Since magnetoresistive members 17 and 17′ in sensors 54 and 55, respectively, are fabricated so as to be well matched to one another, the intended result is that the change in resistance in member 17′, due to the current in coil 25″, should just equal that change that occurred in member 17 due to the input current introduced in coil 25. Thus, such a balancing of resistance changes should lead to no significant voltage difference remaining between the differential input terminals of operational amplifier 58 when the current at its output supplied to coil 25″ just matches that introduced through terminal 26. Hence, an output current is supplied at the output of operational amplifier 58 to coil 25″ that is essentially equal to the current established through terminal 26 even though magnetoresistive members 17 and 17′ are not necessary linear functions of the currents flowing in coil members 25 and 25′. In these circumstances, the output voltage of operational amplifier 58 supplied to output terminal, 60, is a measure of the current flowing in input terminal 26.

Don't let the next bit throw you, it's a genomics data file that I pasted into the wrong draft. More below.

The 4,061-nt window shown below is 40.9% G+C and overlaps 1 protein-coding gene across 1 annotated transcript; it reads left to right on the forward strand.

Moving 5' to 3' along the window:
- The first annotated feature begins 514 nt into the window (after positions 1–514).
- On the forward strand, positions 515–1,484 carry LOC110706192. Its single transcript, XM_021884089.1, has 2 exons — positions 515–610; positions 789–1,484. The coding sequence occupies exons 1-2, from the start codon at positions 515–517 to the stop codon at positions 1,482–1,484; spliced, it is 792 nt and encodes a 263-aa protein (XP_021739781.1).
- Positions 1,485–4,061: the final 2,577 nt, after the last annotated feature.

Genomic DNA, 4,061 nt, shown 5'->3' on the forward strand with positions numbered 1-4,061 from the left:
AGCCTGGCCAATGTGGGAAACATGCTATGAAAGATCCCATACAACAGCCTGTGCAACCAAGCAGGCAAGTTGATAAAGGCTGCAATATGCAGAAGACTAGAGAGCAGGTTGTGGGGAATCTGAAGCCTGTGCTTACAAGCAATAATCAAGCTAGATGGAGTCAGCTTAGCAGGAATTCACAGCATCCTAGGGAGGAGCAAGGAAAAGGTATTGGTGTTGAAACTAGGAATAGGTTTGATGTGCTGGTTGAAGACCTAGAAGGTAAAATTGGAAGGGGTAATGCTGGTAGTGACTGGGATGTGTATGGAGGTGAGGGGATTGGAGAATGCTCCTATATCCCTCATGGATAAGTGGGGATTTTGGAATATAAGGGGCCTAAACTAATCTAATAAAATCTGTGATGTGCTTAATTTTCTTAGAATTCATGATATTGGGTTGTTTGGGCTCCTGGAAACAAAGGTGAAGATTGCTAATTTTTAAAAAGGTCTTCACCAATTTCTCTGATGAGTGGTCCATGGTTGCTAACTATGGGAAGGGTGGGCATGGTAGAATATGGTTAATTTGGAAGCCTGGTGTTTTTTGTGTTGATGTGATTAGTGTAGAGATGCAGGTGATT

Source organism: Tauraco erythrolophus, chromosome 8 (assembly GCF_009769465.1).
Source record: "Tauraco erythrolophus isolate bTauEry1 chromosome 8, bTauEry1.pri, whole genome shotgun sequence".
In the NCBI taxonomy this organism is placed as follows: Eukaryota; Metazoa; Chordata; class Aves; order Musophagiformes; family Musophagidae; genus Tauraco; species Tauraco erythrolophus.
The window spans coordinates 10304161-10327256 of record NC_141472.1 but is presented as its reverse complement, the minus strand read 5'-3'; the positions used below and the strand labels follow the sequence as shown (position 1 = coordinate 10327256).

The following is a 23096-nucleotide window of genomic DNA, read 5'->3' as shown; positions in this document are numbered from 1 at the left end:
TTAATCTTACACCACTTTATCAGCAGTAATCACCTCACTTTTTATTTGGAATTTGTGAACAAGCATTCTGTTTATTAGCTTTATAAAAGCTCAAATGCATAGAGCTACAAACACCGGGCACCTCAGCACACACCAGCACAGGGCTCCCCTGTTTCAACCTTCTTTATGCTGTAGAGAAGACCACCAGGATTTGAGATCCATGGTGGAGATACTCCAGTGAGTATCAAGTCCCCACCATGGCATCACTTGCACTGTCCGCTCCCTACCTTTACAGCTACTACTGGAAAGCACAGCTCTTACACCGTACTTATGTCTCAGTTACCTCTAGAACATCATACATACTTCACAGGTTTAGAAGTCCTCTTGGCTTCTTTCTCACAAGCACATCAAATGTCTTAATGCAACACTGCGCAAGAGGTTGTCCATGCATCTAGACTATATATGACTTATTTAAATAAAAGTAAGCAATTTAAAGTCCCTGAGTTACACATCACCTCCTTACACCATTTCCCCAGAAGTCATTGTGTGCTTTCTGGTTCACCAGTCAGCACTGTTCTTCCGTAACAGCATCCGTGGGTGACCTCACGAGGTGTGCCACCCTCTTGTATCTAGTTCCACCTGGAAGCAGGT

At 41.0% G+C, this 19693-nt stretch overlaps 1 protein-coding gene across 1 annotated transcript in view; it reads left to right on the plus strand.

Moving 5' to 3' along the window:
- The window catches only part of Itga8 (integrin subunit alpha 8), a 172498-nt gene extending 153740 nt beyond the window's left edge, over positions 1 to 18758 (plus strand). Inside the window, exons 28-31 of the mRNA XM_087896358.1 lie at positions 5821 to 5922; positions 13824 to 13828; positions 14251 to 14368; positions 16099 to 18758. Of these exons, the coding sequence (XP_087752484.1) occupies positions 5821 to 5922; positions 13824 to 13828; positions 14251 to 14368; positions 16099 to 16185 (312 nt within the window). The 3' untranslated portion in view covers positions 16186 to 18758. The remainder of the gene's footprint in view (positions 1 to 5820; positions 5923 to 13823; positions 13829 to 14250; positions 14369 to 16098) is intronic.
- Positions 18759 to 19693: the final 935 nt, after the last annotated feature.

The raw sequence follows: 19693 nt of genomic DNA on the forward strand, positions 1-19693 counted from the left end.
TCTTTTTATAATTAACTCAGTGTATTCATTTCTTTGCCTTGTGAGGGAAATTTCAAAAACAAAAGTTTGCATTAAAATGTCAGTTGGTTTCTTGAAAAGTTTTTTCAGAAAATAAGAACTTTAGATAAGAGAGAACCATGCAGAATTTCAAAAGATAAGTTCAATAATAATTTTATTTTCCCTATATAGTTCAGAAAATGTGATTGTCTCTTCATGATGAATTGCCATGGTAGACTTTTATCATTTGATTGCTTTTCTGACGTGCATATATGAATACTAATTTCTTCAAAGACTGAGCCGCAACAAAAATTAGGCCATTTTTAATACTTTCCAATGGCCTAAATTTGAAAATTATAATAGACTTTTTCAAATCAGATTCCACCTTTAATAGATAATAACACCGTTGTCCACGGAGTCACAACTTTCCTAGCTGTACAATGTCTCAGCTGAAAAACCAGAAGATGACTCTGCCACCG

This desired result of matched input and output currents, however, depends on the closeness of the matching of the characteristics of magnetoresistive members 17 and 17′ of sensors 54 and 55, and the closeness of matching of the currents supplied by current sources 56 and 57. The presence of nonlinearities in the response of magnetoresistive member 17 and 17′ to currents in coils 25 and 25′, respectively, does not alter this desired outcome if members 17 and 17′ are well matched, including in their nonlinearity aspects, but such nonlinearities, poorly matched, can result in a less desirable outcome.